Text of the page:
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NMAI Tells Press: Stop Paris Auction of Sacred Items and Human Remains

Stop The Paris Auction! NMAI holds emergency press conference for Paris auction of human remains and sacred Native items on Monday.

National Museum of the American Indian officials, U.S. government officials and tribal leaders converged in Washington’s NMAI today to hold an emergency press conference regarding the sale of human remains and Native sacred objects scheduled for Monday, Memorial Day, May 30th through the Eve Auction house in Paris, France.

Officials at the press conference included top officials from The Acoma Pueblo Nation; The Hoopa Valley Tribal Nation; U.S.Congressman Steve Pearce (2nd District, NM); U.S. Department of State; U.S.Department of the Interior, Bureau of Indian Affairs; National Congress of American Indians (NCAI) and the Association of American Indian Affairs.

UPDATE: Within hours of the Press Conference - #StopTheParisAuction began trending on Twitter.

At the opening of the press conference NMAI Director Kevin Gover (Pawnee), said the NMAI was instructed to return sacred items when they were formed in 1989.

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“This museum was established in 1989. As part of our authorizing legislation, as enacted by the Congress, The Smithsonian was directed to return to the Native nations of the United States, certain items that were within our collections. That included human remains … and it included sacred objects. The position of the United States on this matter is well established.

Unfortunately, the reach of the laws of the United States ends at the borders,” continued Gover who said it was unfortunate that the items up for auction in Paris had made their way into the hands of collectors during an unfortunate time in history.

U.S.Congressman Steve Pearce (2nd District, New Mexico) said that in New Mexico, ‘When we find that culturally significant items are for sale, then we all say ‘Why?’

Pearce says his office created House Concurrent Resolution 122, entitled Protection of the Right of Tribes to stop the Export of Cultural and Traditional Patrimony. Pearce says the French have not been responsive in regards to the matter, but says there has been support from the State Department, the BIA, and tribal nations.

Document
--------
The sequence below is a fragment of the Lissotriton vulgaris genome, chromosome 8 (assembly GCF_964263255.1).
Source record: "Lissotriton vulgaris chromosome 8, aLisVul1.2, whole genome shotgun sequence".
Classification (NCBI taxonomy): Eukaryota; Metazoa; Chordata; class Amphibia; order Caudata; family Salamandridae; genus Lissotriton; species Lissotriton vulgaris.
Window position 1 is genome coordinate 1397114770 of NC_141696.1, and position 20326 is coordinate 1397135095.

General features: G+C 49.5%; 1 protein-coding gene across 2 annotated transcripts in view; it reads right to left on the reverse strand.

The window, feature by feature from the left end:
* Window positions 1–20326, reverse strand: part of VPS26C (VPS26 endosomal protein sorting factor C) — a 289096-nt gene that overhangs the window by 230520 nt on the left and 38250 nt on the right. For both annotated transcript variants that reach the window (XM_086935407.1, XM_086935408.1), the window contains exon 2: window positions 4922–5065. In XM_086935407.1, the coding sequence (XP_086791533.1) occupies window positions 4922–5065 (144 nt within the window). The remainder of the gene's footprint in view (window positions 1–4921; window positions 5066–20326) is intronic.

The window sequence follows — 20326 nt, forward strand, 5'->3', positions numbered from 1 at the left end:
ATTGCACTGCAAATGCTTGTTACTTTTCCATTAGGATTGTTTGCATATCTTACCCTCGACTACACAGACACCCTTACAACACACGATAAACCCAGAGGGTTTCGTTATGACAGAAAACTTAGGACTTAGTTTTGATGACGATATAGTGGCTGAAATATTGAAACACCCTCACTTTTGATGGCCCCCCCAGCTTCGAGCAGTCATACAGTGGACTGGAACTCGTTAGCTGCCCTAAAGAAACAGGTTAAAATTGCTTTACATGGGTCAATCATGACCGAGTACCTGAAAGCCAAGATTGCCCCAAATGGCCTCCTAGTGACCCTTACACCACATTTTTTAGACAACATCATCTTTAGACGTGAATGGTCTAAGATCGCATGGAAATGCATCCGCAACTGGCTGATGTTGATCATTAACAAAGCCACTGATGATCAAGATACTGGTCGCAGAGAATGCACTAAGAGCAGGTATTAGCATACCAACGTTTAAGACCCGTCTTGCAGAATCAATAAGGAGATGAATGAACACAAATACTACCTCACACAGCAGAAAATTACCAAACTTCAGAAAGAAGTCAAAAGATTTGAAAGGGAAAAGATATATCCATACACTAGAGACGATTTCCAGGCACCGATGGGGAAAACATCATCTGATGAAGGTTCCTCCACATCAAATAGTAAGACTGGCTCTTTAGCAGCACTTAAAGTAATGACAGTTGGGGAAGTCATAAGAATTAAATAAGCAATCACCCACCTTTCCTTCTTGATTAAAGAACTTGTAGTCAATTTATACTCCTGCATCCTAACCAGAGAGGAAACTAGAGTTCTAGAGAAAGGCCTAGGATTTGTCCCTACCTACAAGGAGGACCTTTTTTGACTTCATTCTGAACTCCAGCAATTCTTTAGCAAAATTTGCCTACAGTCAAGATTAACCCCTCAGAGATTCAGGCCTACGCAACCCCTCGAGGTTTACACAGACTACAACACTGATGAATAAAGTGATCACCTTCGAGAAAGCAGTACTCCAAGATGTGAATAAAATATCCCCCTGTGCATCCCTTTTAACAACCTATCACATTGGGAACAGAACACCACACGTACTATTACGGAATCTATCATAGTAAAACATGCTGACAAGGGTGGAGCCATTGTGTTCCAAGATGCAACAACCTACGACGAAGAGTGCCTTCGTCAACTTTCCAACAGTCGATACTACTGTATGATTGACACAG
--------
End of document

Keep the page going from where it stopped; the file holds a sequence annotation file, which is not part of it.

Acoma Pueblo Nation Governor Kurt Riley and traditional leader Conroy Chino shared an emotional appeal for the auction to stop.

“I come today on the behalf of my people to talk about the illegal death sale of our sacred cultural items. Acoma has thrived for thousands of years because of cultural and traditional beliefs … our spiritual practices include the use of sacred objects, including the Acoma shield, which is due to be auctioned off to the highest bidder in Paris on Monday,” said Riley.

"The Acoma shield is a sacred item that no individual can own, it is not intended for commercial use or that is created for artistic value. The item was created to be used in specific Acoma ceremonies for the benefit of our community.

Under Pueblo of Acoma law, this item would have been cared for by its caretaker with an absolute ban on its sale or transfer outside of the Pueblo. How it left the Pueblo we do not know. The fact it’s mere existence is outside the Pueblo tells us that an event occurred that violated Pueblo of Acoma law.

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For this reason I call upon the Eve auction house to immediately cease the sale of the Acoma Shield and all other items of cultural patrimony and I implore the Republic of France to take immediate forceful action to stop this,” he said.

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Governor Riley began speaking his Native language, and turned emotional. He said his emotion was a demonstration of how important this issue was to him and his people.

“Thank you for the opportunity to speak on behalf of my people. When my items leave our Pueblo, this is how much it hurts,” he said.

Hoopa Valley Tribal Nation Council members Bradley Marshall and Leilani Pole then shared how their tribe was affected adversely by the Gold Rush.

“We saw our sacred items hauled off by the wagon loads,” said Marshall. “These objects are not just some part of a fancy collection, they are living beings to us. They are part of our families. They have a sacred purpose in our community.”

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“One of these items is up for auction on Monday. We hope one day this member of our community can return to us.”

Principal Deputy Assistant Secretary Mark Taplin said, “This type of commercialization of Native American property is fundamentally wrong.”

Acting Assistant Secretary-Indian Affairs Lawrence Roberts said,” this is an issue that has gone on far too long. We stand with the Acoma Pueblo in asking the Eve Auction House to stop the sale on Monday. We will continue to stand with all tribes.”

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The video archive to the NMAI press conference is available to view here.

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